Planners reject Combs Canyon development
The Carson City Planning Commission voted unanimously Wednesday to recommend rejection of a proposed 78-home development in Combs Canyon between Timberline and Lakeview.
The 7-0 vote came after more than two hours of staff testimony, arguments by developers and opposition from area residents.
Community Development Director Walt Sullivan said staff recommended denial of the project because it doesn’t meet Planned Unit Development standards, and developers have been less than cooperative in providing answers to staff questions – especially the “low-income housing” portion of the project, which he said neither city nor state housing planners could make sense of.
Commissioners uniformly agreed Lumos and Associates and land owner Steve Selinger have the right to develop their property. But they said the 78-home project on 82 acres was too dense, doesn’t fit the surrounding neighborhoods, and required too many exceptions from city requirements.
“I totally understand the developer has the right to put something here, but I don’t believe we have to bend and break the rules to approve it,” said commissioner Bill Vance.
Connie Bisbee described the project as “inconsistent with the surrounding properties.” Mark Kimbrough and Craig Mullet urged developers to redesign the project for lower density and to work with the city.
But several members also strongly objected to the letters from attorneys for the developers essentially threatening lawsuits if the city didn’t approve the project. Those letters essentially argue that, because the project includes “low- income” housing, denying it would violate the federal Fair Housing Act and open the city to litigation.
That threat was made in person by Selinger when it became obvious the project was going down.
He warned the commission there have been “a multitude of cases” where cities lost legal battles, even though they followed their ordinances because the Fair Housing Act lets the federal government step in.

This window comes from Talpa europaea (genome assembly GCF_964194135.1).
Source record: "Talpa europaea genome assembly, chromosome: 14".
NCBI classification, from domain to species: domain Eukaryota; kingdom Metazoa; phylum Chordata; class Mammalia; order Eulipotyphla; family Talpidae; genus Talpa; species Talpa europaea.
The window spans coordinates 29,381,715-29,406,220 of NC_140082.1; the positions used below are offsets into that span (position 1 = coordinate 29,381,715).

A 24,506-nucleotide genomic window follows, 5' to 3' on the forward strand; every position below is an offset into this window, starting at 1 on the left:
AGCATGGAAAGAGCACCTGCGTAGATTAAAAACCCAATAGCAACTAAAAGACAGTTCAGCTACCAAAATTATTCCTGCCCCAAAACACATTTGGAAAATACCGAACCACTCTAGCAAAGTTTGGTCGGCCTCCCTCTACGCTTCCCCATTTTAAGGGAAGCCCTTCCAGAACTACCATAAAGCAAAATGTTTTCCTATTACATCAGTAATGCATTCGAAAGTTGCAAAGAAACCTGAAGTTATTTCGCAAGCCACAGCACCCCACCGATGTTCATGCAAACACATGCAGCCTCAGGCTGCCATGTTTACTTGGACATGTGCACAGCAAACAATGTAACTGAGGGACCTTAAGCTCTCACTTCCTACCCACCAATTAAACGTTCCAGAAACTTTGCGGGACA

Commission member Bill Semen termed those comments “rude and obnoxious,” and Kimbrough said he definitely took the letters and Selinger’s comments as threats.
“It never helps to come in with what I felt was a threat,” said Kimbrough.
And Kimbrough pointed out the developers’ proposal includes language that would let them out of the low-income housing requirement if they can’t get good financing for those units.
Staff pointed out in their presentation the houses in the proposed development were a third smaller than most of the surrounding neighborhoods, and instead of having lots averaging 3.8 acres in City View to two thirds of an acre in Timberline, they were on parcels averaging less than a fifth of an acre.
Audra Miller, a planner representing Lumos and Associates, said 78 homes on 82 acres is actually more than an acre per house.
But staff pointed out that includes all street and other public areas as well as undevelopable hillsides and a 25-acre tongue of land running up Combs Canyon on the other side of the road from the development.
The vote drew applause from a packed house at the Community Center’s Sierra Room.
The recommendation will be forwarded to the Board of Supervisors, which has the final authority to approve or deny the project.
— Contact reporter Geoff Dornan at firstname.lastname@example.org or 687-8750.